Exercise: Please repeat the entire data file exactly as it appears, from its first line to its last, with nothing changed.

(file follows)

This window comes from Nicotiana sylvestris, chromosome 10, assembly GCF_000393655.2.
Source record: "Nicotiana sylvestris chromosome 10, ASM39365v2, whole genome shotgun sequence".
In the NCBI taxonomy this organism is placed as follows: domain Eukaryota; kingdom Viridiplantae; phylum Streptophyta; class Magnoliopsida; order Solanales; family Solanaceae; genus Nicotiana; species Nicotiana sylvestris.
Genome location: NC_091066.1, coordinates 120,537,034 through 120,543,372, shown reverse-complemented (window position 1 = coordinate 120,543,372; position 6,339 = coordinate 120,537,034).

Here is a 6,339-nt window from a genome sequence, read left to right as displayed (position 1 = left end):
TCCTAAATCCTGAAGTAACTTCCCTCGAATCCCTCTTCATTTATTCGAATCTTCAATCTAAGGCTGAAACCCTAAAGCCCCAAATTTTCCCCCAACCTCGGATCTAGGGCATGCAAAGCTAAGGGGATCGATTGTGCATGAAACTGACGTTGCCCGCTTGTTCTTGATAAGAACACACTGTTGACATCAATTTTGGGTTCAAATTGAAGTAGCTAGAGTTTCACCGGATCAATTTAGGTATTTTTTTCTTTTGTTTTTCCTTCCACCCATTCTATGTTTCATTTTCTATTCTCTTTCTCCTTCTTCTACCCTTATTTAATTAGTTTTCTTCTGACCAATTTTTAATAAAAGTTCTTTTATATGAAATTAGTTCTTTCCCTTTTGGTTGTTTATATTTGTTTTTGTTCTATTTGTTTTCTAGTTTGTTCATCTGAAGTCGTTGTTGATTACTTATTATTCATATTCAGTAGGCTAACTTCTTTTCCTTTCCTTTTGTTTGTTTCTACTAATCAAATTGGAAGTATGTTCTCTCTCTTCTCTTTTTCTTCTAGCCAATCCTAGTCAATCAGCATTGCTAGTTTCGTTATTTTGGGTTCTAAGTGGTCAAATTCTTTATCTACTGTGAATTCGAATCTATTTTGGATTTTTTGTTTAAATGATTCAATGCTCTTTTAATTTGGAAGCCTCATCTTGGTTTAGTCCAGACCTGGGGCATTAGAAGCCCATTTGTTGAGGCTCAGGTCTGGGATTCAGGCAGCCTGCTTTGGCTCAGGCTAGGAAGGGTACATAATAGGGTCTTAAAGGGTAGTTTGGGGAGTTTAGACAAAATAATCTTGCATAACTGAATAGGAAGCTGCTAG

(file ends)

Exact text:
This window comes from Nicotiana sylvestris, chromosome 10, assembly GCF_000393655.2.
Source record: "Nicotiana sylvestris chromosome 10, ASM39365v2, whole genome shotgun sequence".
In the NCBI taxonomy this organism is placed as follows: domain Eukaryota; kingdom Viridiplantae; phylum Streptophyta; class Magnoliopsida; order Solanales; family Solanaceae; genus Nicotiana; species Nicotiana sylvestris.
Genome location: NC_091066.1, coordinates 120,537,034 through 120,543,372, shown reverse-complemented (window position 1 = coordinate 120,543,372; position 6,339 = coordinate 120,537,034).

Here is a 6,339-nt window from a genome sequence, read left to right as displayed (position 1 = left end):
TCCTAAATCCTGAAGTAACTTCCCTCGAATCCCTCTTCATTTATTCGAATCTTCAATCTAAGGCTGAAACCCTAAAGCCCCAAATTTTCCCCCAACCTCGGATCTAGGGCATGCAAAGCTAAGGGGATCGATTGTGCATGAAACTGACGTTGCCCGCTTGTTCTTGATAAGAACACACTGTTGACATCAATTTTGGGTTCAAATTGAAGTAGCTAGAGTTTCACCGGATCAATTTAGGTATTTTTTTCTTTTGTTTTTCCTTCCACCCATTCTATGTTTCATTTTCTATTCTCTTTCTCCTTCTTCTACCCTTATTTAATTAGTTTTCTTCTGACCAATTTTTAATAAAAGTTCTTTTATATGAAATTAGTTCTTTCCCTTTTGGTTGTTTATATTTGTTTTTGTTCTATTTGTTTTCTAGTTTGTTCATCTGAAGTCGTTGTTGATTACTTATTATTCATATTCAGTAGGCTAACTTCTTTTCCTTTCCTTTTGTTTGTTTCTACTAATCAAATTGGAAGTATGTTCTCTCTCTTCTCTTTTTCTTCTAGCCAATCCTAGTCAATCAGCATTGCTAGTTTCGTTATTTTGGGTTCTAAGTGGTCAAATTCTTTATCTACTGTGAATTCGAATCTATTTTGGATTTTTTGTTTAAATGATTCAATGCTCTTTTAATTTGGAAGCCTCATCTTGGTTTAGTCCAGACCTGGGGCATTAGAAGCCCATTTGTTGAGGCTCAGGTCTGGGATTCAGGCAGCCTGCTTTGGCTCAGGCTAGGAAGGGTACATAATAGGGTCTTAAAGGGTAGTTTGGGGAGTTTAGACAAAATAATCTTGCATAACTGAATAGGAAGCTGCTAG